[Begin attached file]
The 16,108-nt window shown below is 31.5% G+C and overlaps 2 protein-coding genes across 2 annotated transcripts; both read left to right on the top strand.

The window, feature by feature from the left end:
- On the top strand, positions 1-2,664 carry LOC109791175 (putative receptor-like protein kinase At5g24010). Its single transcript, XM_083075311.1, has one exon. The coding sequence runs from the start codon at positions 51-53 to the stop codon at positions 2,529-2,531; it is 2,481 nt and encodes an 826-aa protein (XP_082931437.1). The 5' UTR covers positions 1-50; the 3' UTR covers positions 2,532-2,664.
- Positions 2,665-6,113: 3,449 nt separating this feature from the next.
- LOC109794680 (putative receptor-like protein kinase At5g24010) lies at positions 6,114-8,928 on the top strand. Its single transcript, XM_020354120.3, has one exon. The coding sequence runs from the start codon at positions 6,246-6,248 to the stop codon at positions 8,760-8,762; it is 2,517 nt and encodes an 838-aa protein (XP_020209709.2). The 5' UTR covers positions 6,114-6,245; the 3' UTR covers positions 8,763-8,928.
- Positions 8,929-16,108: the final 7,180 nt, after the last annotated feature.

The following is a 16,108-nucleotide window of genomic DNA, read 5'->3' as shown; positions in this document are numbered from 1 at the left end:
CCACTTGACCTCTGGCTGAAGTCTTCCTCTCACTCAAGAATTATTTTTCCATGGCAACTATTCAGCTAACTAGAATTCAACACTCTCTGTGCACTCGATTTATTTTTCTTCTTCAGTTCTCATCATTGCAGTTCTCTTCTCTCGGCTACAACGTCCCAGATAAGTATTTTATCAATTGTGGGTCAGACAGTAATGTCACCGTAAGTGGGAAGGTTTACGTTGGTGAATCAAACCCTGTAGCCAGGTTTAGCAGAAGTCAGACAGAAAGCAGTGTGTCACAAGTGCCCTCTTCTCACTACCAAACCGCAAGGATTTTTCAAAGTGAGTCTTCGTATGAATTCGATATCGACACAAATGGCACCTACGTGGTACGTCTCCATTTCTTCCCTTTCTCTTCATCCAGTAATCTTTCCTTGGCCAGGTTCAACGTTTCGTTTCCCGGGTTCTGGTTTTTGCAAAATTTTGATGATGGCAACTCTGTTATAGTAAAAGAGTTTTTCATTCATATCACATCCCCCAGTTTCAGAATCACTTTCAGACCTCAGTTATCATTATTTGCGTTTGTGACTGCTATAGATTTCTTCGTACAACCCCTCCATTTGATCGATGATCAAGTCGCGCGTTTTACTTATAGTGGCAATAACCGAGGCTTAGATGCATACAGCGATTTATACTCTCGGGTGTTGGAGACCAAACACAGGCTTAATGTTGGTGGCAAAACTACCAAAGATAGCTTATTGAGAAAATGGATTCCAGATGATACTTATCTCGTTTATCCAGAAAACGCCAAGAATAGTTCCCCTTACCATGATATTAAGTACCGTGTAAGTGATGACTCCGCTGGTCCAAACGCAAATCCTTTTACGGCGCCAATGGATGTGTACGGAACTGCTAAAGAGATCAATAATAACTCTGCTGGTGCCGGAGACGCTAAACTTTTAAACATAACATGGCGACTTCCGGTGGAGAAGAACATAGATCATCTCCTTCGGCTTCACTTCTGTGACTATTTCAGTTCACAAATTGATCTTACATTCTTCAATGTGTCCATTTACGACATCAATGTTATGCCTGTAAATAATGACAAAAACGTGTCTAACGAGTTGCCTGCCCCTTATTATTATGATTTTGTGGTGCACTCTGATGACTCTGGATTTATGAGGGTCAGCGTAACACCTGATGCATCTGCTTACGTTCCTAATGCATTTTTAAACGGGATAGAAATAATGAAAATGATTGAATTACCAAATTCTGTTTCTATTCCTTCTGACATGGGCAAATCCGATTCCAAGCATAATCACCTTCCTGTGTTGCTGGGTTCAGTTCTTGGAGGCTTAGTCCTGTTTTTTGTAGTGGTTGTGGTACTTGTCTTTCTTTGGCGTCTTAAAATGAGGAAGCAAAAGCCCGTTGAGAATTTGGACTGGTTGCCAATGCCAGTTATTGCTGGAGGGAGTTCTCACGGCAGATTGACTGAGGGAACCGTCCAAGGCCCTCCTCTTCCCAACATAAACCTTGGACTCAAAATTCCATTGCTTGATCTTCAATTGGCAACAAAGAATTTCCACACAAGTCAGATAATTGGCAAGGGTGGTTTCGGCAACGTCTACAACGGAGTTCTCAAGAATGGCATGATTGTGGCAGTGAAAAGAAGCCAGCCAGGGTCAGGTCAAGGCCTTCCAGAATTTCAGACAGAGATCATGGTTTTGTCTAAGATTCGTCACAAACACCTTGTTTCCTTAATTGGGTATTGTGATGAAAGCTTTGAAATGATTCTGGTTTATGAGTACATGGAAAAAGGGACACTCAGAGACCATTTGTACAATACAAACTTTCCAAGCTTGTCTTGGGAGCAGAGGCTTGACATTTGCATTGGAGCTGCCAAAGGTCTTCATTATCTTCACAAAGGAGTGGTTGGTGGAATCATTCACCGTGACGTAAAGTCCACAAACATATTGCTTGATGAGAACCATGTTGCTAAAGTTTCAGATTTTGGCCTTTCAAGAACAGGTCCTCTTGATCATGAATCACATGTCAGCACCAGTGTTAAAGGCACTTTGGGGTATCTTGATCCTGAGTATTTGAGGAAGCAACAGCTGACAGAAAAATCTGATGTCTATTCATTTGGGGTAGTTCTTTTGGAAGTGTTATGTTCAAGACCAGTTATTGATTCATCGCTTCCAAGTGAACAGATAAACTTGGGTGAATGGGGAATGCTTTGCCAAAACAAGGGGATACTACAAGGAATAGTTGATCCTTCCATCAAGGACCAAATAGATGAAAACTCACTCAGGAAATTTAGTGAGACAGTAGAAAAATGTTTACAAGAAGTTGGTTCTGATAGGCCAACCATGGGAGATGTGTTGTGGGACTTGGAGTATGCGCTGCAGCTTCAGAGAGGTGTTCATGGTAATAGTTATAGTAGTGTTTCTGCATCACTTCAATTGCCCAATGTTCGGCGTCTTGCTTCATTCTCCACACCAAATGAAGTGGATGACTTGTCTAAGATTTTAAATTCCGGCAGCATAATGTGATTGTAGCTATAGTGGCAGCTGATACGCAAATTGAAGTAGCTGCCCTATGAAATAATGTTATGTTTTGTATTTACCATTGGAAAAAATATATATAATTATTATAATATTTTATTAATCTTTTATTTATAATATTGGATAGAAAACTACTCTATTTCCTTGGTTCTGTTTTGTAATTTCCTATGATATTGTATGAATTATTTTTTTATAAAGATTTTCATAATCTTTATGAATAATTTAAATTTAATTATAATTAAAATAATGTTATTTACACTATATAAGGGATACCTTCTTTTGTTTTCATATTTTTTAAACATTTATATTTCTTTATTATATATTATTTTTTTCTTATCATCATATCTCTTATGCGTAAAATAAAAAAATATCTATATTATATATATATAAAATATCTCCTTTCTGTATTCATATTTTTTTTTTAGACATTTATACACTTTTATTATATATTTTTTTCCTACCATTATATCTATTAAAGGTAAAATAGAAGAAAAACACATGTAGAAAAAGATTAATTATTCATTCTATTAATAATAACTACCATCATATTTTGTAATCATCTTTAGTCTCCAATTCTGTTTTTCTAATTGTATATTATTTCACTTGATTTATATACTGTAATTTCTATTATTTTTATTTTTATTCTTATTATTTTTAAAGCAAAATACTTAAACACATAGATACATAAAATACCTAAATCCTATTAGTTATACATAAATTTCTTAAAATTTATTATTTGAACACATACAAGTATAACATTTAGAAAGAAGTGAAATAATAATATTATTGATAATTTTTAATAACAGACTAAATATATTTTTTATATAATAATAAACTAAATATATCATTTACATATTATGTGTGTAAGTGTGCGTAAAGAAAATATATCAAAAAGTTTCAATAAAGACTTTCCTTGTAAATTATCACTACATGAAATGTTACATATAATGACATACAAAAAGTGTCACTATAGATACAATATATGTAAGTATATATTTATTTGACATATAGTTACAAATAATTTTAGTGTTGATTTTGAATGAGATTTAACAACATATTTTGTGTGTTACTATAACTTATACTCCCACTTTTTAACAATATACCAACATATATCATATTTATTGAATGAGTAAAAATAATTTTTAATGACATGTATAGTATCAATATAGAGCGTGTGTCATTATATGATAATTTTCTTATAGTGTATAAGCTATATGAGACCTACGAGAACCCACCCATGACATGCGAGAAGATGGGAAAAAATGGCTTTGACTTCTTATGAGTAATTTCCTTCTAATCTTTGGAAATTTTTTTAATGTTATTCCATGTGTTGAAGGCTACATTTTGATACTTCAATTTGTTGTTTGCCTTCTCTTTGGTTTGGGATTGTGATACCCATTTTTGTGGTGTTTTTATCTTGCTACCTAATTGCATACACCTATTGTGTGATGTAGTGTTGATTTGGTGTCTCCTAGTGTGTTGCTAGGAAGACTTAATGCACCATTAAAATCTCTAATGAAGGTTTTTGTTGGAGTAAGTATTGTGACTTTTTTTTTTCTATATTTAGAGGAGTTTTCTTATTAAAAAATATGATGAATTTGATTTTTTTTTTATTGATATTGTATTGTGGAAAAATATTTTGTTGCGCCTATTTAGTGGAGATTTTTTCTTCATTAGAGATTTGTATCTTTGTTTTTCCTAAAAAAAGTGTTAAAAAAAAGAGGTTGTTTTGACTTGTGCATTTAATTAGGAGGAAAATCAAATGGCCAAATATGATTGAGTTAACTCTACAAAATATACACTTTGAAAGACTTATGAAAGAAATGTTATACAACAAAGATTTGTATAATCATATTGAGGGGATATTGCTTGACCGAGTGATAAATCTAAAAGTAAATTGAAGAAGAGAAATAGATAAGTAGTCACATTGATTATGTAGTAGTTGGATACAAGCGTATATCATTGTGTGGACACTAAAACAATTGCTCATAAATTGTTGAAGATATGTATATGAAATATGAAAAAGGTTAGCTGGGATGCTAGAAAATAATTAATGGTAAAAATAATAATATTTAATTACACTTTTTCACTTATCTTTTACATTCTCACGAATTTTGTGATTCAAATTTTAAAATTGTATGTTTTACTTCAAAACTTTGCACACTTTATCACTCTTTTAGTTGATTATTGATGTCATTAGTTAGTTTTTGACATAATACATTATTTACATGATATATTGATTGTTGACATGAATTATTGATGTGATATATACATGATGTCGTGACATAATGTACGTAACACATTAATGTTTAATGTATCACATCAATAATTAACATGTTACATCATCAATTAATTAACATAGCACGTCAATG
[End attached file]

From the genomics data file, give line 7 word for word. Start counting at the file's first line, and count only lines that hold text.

The following is a 16,108-nucleotide window of genomic DNA, read 5'->3' as shown; positions in this document are numbered from 1 at the left end: